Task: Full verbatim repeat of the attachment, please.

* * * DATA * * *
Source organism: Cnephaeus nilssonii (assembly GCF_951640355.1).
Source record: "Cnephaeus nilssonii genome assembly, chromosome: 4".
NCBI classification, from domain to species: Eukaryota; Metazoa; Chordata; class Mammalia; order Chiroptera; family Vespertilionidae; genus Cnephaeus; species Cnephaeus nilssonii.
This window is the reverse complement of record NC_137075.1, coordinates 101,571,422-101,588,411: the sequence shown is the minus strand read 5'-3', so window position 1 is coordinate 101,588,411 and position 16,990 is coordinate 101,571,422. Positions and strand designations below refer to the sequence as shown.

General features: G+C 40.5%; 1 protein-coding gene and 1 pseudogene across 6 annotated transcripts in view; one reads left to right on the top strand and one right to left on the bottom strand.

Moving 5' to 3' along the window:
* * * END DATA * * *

Source organism: Cnephaeus nilssonii (assembly GCF_951640355.1).
Source record: "Cnephaeus nilssonii genome assembly, chromosome: 4".
NCBI classification, from domain to species: Eukaryota; Metazoa; Chordata; class Mammalia; order Chiroptera; family Vespertilionidae; genus Cnephaeus; species Cnephaeus nilssonii.
This window is the reverse complement of record NC_137075.1, coordinates 101,571,422-101,588,411: the sequence shown is the minus strand read 5'-3', so window position 1 is coordinate 101,588,411 and position 16,990 is coordinate 101,571,422. Positions and strand designations below refer to the sequence as shown.

General features: G+C 40.5%; 1 protein-coding gene and 1 pseudogene across 6 annotated transcripts in view; one reads left to right on the top strand and one right to left on the bottom strand.

Moving 5' to 3' along the window: